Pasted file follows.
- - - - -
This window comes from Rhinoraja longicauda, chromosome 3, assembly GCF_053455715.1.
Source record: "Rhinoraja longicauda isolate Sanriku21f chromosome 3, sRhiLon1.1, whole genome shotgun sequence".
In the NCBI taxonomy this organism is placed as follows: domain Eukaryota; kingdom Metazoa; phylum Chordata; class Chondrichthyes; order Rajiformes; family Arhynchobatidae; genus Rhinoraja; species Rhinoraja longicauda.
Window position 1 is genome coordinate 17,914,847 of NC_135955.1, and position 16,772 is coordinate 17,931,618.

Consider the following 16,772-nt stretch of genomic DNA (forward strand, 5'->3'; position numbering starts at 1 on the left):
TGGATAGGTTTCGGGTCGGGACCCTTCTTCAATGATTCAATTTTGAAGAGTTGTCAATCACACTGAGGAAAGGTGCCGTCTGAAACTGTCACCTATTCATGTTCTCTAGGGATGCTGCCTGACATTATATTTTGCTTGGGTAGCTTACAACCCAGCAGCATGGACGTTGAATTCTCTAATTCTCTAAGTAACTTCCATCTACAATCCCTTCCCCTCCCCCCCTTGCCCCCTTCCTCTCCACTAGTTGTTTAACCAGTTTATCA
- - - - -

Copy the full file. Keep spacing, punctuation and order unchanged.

This window comes from Rhinoraja longicauda, chromosome 3, assembly GCF_053455715.1.
Source record: "Rhinoraja longicauda isolate Sanriku21f chromosome 3, sRhiLon1.1, whole genome shotgun sequence".
In the NCBI taxonomy this organism is placed as follows: domain Eukaryota; kingdom Metazoa; phylum Chordata; class Chondrichthyes; order Rajiformes; family Arhynchobatidae; genus Rhinoraja; species Rhinoraja longicauda.
Window position 1 is genome coordinate 17,914,847 of NC_135955.1, and position 16,772 is coordinate 17,931,618.

Consider the following 16,772-nt stretch of genomic DNA (forward strand, 5'->3'; position numbering starts at 1 on the left):
TGGATAGGTTTCGGGTCGGGACCCTTCTTCAATGATTCAATTTTGAAGAGTTGTCAATCACACTGAGGAAAGGTGCCGTCTGAAACTGTCACCTATTCATGTTCTCTAGGGATGCTGCCTGACATTATATTTTGCTTGGGTAGCTTACAACCCAGCAGCATGGACGTTGAATTCTCTAATTCTCTAAGTAACTTCCATCTACAATCCCTTCCCCTCCCCCCCTTGCCCCCTTCCTCTCCACTAGTTGTTTAACCAGTTTATCA